Outrage over the fatal shooting of an African-American teenager is giving way to anger that the white police officer who pulled the trigger might never face justice.
Several dozen protesters gathered on Wednesday at the St Louis County prosecutor's office, calling for Ferguson police officer Darren Wilson to stand trial for the death of Michael Brown, 18.
Inside, a 12-member grand jury began hearing evidence. It could invite Wilson to appear, county prosecutor Robert McCulloch told St Louis news media. Grand juries meet behind closed doors to determine if there is sufficient evidence for an indictment leading to trial.
Nearby, US Attorney General Eric Holder, on a day trip from Washington, mingled with Ferguson community leaders and residents, as a federal Justice Department civil rights investigation into Brown's death rolled on.
Many African-Americans dread the idea that Wilson, 28, a police officer for six years, might not be charged.
"I honestly believe this is the beginning of a cover-up," said Jerryl Christmas, an African-American lawyer in the St Louis area, amid growing calls for McCulloch - whom critics say has a track record over two decades in office of not going after police wrongdoing - to be pulled off the case.
Wilson has not been publicly seen or heard since Brown, a suspect in the theft of a box of cigars, was shot at noon on a residential street on August 9.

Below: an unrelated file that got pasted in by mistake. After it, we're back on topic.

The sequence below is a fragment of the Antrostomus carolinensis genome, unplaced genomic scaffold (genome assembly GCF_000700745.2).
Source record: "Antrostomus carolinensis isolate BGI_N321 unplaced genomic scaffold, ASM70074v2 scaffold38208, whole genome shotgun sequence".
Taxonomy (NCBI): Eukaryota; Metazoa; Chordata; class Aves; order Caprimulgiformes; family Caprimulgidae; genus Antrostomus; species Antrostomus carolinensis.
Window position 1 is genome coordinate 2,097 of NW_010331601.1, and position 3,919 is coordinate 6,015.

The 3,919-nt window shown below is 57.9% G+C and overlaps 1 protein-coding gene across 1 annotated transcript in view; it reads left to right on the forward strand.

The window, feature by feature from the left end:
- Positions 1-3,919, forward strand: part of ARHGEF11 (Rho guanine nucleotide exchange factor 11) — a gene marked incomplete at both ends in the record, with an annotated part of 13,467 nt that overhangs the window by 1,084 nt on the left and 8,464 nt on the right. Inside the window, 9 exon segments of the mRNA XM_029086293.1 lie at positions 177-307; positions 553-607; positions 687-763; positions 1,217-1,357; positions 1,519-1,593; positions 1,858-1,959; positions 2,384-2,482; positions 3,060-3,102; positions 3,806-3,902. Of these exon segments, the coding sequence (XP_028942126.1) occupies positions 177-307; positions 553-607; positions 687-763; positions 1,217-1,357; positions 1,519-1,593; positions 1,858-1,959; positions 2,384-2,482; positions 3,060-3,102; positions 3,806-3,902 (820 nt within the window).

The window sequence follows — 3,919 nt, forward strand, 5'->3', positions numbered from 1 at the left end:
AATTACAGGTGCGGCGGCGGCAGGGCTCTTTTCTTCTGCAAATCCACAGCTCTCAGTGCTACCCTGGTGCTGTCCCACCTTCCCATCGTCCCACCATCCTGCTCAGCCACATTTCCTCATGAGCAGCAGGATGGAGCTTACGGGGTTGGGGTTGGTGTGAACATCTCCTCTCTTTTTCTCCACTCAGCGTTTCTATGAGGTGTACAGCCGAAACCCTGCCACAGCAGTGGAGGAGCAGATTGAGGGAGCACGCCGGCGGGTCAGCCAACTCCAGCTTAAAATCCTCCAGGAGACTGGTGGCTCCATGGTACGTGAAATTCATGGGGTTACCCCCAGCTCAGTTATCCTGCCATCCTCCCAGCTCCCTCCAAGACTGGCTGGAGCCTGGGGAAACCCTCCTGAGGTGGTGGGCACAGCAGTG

Colleagues and friends said Wilson opened fire after a struggle with Brown, while other witnesses claim Brown had put his hands up in surrender when he was shot six times.
Brown's family has led calls for Wilson's arrest, saying he "executed" the youth, while street protests in Ferguson have degenerated into violence.
Nationally, "although black men made up only 27.8 per cent of all persons arrested from 2003-2009, they made up 31.8 per cent of all persons who died in the course of arrest, and the majority of these deaths were homicides", the American Civil Liberties Union has reported.
"It's hard for a community to have confidence in a system that only prosecutes them," said Christmas, a one-time prosecutor and a leader of an orderly protest on Wednesday.
Christmas pinned part of the blame on a significant lack of African-Americans in key positions throughout the criminal justice system, from police officers to judges. "Look at all these police officers," he said, gesturing to the dozen or so Clayton city officers at the demonstration. "How many African-American officers do you see?" (The answer: one).
A Justice Department report said blacks as well as Hispanics were three times more likely to be searched during a traffic stop than whites, and four times as likely to experience the use of force in encounters with police.